First-Person Feminine Latin Poetry: Sulpicia’s Elegidia

Alison Keith (University of Toronto)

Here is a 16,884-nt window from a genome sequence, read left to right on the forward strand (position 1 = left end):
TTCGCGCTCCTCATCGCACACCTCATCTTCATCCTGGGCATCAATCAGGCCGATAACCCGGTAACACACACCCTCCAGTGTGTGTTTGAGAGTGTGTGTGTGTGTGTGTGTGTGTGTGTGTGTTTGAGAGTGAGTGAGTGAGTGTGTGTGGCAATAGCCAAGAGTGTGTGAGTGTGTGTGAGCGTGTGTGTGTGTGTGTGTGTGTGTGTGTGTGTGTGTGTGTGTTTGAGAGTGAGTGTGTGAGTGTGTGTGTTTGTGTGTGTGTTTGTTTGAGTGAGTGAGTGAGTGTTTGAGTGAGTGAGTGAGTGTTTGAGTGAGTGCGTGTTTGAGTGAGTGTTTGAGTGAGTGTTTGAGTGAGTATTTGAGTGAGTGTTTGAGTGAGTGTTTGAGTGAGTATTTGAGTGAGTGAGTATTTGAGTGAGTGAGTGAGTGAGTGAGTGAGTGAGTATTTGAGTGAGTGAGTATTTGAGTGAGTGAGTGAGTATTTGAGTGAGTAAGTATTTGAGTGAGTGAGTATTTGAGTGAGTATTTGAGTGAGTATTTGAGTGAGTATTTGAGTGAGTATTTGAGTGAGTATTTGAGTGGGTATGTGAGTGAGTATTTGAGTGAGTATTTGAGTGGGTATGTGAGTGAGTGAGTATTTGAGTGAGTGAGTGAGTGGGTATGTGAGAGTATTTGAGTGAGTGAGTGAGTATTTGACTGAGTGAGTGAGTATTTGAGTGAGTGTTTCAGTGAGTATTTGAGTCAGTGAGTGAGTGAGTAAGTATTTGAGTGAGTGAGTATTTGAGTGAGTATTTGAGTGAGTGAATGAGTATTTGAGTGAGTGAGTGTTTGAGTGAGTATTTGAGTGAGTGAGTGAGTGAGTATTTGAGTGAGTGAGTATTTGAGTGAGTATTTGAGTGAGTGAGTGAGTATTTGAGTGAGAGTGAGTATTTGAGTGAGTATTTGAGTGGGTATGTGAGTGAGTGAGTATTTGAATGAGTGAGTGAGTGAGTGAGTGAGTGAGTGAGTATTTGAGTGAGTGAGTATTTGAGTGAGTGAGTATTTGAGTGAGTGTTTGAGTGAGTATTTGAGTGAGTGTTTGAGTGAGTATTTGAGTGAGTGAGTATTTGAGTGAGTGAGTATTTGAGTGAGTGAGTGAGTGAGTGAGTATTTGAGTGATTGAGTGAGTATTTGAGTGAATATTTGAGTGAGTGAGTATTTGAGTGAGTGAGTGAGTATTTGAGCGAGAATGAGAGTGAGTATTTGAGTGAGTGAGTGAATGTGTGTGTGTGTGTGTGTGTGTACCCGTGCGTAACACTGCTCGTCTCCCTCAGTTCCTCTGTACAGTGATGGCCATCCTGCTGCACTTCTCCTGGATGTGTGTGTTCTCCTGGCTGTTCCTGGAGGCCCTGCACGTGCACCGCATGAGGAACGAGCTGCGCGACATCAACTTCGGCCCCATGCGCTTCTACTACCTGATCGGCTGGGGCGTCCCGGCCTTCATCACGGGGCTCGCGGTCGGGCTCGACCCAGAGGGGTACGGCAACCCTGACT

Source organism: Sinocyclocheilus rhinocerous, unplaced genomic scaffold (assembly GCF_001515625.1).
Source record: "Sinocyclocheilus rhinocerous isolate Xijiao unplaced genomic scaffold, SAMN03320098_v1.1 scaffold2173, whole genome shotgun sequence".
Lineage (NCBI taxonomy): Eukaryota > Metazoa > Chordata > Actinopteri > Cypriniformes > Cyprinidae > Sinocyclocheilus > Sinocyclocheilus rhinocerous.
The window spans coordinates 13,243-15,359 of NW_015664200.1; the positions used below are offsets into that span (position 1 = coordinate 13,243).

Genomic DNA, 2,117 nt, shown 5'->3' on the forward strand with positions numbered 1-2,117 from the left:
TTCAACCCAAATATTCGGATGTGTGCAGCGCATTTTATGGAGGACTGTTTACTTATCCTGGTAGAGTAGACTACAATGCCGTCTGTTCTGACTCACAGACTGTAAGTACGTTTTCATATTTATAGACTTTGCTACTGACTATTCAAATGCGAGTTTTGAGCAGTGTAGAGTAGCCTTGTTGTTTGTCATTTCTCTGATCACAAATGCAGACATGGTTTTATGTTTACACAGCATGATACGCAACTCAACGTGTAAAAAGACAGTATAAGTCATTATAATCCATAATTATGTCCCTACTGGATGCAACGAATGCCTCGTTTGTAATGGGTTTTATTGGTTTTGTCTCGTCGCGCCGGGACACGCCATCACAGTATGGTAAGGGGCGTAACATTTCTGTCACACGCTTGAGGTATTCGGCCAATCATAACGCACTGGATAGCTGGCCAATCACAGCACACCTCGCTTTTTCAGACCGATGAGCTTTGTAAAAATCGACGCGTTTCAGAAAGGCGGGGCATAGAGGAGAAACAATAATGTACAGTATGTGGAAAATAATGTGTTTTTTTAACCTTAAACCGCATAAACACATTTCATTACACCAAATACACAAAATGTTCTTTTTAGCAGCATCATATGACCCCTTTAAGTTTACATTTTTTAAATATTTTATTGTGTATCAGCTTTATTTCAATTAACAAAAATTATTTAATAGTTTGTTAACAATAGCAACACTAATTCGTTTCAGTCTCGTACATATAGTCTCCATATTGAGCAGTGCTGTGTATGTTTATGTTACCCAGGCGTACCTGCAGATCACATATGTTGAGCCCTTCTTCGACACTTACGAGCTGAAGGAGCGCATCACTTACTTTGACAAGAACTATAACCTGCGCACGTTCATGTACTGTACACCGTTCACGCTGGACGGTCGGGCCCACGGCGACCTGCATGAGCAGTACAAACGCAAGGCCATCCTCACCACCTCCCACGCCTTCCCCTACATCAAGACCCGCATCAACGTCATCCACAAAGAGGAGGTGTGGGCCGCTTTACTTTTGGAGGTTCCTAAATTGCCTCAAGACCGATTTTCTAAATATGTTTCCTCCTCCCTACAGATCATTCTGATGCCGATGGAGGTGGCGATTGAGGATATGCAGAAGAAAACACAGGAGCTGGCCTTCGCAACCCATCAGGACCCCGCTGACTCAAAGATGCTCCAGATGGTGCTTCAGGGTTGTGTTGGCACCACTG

This paper focuses on Latin love poetry voiced in the first-person feminine, by a woman who names herself Sulpicia ([Tib.] 3.9, 11, 13–18), discussing the themes that emerge from her poems and relate them to the staple themes of the popular love poetry of Catullus, Gallus, Propertius, Tibullus and Ovid. Yet Sulpicia differentiates herself from the other Latin elegists by speaking in the first-person feminine. What happens to a literary form focused on a man’s desire for an elusive or hard-hearted mistress when the poet-lover is herself female? Which literary conventions are overturned, which reinforced when a Roman woman speaks of love? What social standards are challenged, what norms upheld by a woman’s expression of desire? Comparison of Sulpicia’s themes and imagery with those of other contemporary Augustan authors, all male, illuminates the radical transformations of Roman codes of conduct for elite women in this period.